A Study of Combining Elastin in the Chitosan Electrospinning to Increase the Mechanical Strength and Bioactivity


While electrospun chitosan membranes modified to retain nanofibrous morphology have shown promise for use in guided bone regeneration applications in in vitro and in vivo studies, their mechanical tear strengths are lower than commercial collagen membranes. Elastin, a natural component of the extracellular matrix, is a protein with extensive elastic property. This work examined the incorporation of elastin into electrospun chitosan membranes to improve their mechanical tear strengths and to further mimic the native extracellular composition for guided bone regeneration (GBR) applications. In this work, hydrolyzed elastin (ES12, Elastin Products Company, USA) was added to a chitosan spinning solution from 0 to 4 wt% of chitosan. The chitosan-elastin (CE) membranes were examined for fiber morphology using SEM, hydrophobicity using water contact angle measurements, the mechanical tear strength under simulated surgical tacking, and compositions using Fourier-transform infrared spectroscopy (FTIR) and post-spinning protein extraction. In vitro experiments were conducted to evaluate the degradation in a lysozyme solution based on the mass loss and growth of fibroblastic cells. Chitosan membranes with elastin showed significantly thicker fiber diameters, lower water contact angles, up to 33% faster degradation rates, and up to seven times higher mechanical strengths than the chitosan membrane. The FTIR spectra showed stronger amide peaks at 1535 cm-1 and 1655 cm-1 in membranes with higher concentrated elastin, indicating the incorporation of elastin into electrospun fibers. The bicinchoninic acid (BCA) assay demonstrated an increase in protein concentration in proportion to the amount of elastin added to the CE membranes. In addition, all the CE membranes showed in vitro biocompatibility with the fibroblasts.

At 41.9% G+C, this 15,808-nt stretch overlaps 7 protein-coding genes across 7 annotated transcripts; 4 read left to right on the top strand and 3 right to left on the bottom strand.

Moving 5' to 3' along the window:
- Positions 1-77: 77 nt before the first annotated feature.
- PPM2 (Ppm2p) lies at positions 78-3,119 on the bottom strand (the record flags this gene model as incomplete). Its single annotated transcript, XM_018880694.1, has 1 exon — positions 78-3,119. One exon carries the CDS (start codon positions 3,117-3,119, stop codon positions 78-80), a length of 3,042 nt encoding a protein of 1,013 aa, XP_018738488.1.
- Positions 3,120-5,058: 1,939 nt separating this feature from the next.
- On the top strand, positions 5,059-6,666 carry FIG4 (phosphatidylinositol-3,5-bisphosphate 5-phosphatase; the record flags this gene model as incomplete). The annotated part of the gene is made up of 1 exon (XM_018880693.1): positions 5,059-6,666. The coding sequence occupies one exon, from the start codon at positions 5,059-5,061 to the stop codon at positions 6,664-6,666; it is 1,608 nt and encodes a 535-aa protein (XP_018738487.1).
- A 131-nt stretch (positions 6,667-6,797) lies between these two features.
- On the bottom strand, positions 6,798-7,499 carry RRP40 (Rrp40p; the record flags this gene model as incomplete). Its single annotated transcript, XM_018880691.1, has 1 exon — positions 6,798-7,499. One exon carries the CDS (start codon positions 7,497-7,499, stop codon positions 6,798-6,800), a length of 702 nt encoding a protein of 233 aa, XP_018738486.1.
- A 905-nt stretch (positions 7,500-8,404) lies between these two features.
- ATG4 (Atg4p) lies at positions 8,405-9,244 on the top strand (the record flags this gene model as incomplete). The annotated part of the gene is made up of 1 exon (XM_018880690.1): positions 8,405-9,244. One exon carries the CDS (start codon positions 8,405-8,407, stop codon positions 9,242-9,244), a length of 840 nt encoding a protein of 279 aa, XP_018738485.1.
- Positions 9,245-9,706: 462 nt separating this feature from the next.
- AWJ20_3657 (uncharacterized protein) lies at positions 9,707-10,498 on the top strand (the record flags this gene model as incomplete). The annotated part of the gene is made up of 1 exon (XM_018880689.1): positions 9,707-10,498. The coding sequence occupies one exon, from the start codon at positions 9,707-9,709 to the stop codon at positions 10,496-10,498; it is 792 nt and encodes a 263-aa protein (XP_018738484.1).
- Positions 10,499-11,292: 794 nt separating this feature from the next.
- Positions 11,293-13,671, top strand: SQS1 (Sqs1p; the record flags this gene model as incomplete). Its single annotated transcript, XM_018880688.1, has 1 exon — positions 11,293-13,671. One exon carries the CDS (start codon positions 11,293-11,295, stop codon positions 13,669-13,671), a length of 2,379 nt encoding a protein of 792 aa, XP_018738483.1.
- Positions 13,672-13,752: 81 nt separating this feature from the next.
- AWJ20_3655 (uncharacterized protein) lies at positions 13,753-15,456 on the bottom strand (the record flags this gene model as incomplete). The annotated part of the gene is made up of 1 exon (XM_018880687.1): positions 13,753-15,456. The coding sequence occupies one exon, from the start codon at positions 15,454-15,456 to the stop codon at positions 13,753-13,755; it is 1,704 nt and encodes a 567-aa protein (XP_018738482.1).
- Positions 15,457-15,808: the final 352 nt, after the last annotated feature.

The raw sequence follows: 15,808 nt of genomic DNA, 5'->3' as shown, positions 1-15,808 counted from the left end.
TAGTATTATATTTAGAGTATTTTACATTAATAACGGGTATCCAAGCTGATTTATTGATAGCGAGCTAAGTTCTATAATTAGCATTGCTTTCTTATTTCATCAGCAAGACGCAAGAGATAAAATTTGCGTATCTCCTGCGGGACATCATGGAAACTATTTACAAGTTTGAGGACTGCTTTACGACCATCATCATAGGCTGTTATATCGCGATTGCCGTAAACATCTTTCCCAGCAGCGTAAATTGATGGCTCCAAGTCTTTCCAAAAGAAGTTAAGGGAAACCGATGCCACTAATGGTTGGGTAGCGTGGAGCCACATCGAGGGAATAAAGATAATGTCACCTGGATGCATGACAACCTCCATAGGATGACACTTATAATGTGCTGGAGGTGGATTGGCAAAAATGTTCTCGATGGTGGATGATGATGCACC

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Marine drugs